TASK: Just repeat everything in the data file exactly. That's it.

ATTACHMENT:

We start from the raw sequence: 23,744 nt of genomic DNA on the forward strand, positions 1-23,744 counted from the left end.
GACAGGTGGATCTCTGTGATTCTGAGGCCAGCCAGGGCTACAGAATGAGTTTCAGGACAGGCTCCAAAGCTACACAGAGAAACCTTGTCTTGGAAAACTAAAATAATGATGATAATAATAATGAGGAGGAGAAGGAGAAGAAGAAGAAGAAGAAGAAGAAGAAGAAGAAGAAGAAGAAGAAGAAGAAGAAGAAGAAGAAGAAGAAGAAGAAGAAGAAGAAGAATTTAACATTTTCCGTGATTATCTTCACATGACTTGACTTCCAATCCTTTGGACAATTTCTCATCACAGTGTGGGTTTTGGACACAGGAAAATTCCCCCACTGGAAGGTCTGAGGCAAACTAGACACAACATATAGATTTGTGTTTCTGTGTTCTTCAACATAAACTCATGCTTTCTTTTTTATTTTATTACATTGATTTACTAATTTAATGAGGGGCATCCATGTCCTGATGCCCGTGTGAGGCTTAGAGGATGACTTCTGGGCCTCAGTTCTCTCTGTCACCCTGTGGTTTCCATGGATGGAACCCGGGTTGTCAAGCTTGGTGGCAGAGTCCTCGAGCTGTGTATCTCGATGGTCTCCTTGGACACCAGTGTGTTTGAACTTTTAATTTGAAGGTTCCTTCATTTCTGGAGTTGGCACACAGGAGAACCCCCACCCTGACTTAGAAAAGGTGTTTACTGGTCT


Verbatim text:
We start from the raw sequence: 23,744 nt of genomic DNA on the forward strand, positions 1-23,744 counted from the left end.
GACAGGTGGATCTCTGTGATTCTGAGGCCAGCCAGGGCTACAGAATGAGTTTCAGGACAGGCTCCAAAGCTACACAGAGAAACCTTGTCTTGGAAAACTAAAATAATGATGATAATAATAATGAGGAGGAGAAGGAGAAGAAGAAGAAGAAGAAGAAGAAGAAGAAGAAGAAGAAGAAGAAGAAGAAGAAGAAGAAGAAGAAGAAGAAGAAGAAGAAGAAGAATTTAACATTTTCCGTGATTATCTTCACATGACTTGACTTCCAATCCTTTGGACAATTTCTCATCACAGTGTGGGTTTTGGACACAGGAAAATTCCCCCACTGGAAGGTCTGAGGCAAACTAGACACAACATATAGATTTGTGTTTCTGTGTTCTTCAACATAAACTCATGCTTTCTTTTTTATTTTATTACATTGATTTACTAATTTAATGAGGGGCATCCATGTCCTGATGCCCGTGTGAGGCTTAGAGGATGACTTCTGGGCCTCAGTTCTCTCTGTCACCCTGTGGTTTCCATGGATGGAACCCGGGTTGTCAAGCTTGGTGGCAGAGTCCTCGAGCTGTGTATCTCGATGGTCTCCTTGGACACCAGTGTGTTTGAACTTTTAATTTGAAGGTTCCTTCATTTCTGGAGTTGGCACACAGGAGAACCCCCACCCTGACTTAGAAAAGGTGTTTACTGGTCT